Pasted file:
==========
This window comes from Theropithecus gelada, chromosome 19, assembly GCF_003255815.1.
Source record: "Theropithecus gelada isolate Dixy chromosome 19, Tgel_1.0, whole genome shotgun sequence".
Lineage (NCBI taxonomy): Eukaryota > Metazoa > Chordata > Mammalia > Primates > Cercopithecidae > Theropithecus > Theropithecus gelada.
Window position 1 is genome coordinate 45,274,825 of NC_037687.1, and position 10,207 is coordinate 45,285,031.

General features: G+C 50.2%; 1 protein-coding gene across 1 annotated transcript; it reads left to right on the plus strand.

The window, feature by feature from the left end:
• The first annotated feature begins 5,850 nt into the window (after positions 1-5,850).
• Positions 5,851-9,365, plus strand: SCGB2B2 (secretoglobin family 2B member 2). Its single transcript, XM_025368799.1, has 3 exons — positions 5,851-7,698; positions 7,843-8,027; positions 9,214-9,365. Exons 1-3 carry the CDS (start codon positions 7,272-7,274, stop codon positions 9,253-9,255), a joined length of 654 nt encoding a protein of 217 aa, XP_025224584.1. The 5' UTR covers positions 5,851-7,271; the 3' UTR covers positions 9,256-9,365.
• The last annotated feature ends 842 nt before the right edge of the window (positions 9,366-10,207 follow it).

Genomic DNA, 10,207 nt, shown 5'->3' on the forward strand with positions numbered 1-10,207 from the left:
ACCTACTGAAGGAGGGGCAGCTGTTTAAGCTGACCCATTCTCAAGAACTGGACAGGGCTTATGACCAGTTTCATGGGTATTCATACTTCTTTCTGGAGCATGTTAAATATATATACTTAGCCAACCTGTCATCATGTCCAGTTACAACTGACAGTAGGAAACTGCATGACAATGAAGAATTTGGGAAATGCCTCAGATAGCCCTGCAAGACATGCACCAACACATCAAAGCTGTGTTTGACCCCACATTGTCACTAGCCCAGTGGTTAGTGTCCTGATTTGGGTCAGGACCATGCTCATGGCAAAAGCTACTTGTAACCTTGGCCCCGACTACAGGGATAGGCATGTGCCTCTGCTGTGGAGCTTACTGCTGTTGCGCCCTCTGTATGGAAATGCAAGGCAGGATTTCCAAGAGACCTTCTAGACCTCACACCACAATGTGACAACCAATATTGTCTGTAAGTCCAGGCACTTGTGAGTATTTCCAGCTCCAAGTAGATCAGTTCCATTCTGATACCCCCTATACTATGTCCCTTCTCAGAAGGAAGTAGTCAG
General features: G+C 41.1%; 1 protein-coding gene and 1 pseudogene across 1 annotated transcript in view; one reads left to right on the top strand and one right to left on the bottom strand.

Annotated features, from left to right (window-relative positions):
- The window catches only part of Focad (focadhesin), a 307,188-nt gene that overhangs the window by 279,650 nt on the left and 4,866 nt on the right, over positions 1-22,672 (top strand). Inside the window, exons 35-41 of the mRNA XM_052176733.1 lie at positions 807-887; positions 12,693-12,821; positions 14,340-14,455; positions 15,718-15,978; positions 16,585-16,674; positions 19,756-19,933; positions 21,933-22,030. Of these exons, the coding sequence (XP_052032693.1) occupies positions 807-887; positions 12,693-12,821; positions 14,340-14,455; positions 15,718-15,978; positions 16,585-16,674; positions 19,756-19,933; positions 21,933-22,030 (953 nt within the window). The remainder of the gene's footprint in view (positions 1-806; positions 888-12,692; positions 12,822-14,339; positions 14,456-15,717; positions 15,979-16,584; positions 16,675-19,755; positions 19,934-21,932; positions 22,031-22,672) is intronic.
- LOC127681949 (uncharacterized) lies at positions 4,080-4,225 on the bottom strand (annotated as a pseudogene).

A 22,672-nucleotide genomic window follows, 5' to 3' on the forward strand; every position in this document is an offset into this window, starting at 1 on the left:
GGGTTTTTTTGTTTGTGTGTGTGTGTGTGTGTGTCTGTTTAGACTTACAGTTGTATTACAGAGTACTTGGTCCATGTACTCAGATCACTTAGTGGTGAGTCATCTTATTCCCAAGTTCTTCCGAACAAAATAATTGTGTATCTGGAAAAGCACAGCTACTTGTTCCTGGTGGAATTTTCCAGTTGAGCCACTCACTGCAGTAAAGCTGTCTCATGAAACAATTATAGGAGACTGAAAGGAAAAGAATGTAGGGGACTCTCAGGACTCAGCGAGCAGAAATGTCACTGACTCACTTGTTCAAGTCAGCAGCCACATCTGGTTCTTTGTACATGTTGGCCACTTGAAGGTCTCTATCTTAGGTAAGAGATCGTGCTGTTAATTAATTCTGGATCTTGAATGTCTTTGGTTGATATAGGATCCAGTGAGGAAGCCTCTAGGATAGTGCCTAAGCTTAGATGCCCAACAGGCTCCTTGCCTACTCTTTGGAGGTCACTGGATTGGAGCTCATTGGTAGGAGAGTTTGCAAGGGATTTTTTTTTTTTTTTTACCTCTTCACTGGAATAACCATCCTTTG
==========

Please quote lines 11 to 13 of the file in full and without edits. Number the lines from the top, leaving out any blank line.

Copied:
ACCTACTGAAGGAGGGGCAGCTGTTTAAGCTGACCCATTCTCAAGAACTGGACAGGGCTTATGACCAGTTTCATGGGTATTCATACTTCTTTCTGGAGCATGTTAAATATATATACTTAGCCAACCTGTCATCATGTCCAGTTACAACTGACAGTAGGAAACTGCATGACAATGAAGAATTTGGGAAATGCCTCAGATAGCCCTGCAAGACATGCACCAACACATCAAAGCTGTGTTTGACCCCACATTGTCACTAGCCCAGTGGTTAGTGTCCTGATTTGGGTCAGGACCATGCTCATGGCAAAAGCTACTTGTAACCTTGGCCCCGACTACAGGGATAGGCATGTGCCTCTGCTGTGGAGCTTACTGCTGTTGCGCCCTCTGTATGGAAATGCAAGGCAGGATTTCCAAGAGACCTTCTAGACCTCACACCACAATGTGACAACCAATATTGTCTGTAAGTCCAGGCACTTGTGAGTATTTCCAGCTCCAAGTAGATCAGTTCCATTCTGATACCCCCTATACTATGTCCCTTCTCAGAAGGAAGTAGTCAG
General features: G+C 41.1%; 1 protein-coding gene and 1 pseudogene across 1 annotated transcript in view; one reads left to right on the top strand and one right to left on the bottom strand.

Annotated features, from left to right (window-relative positions):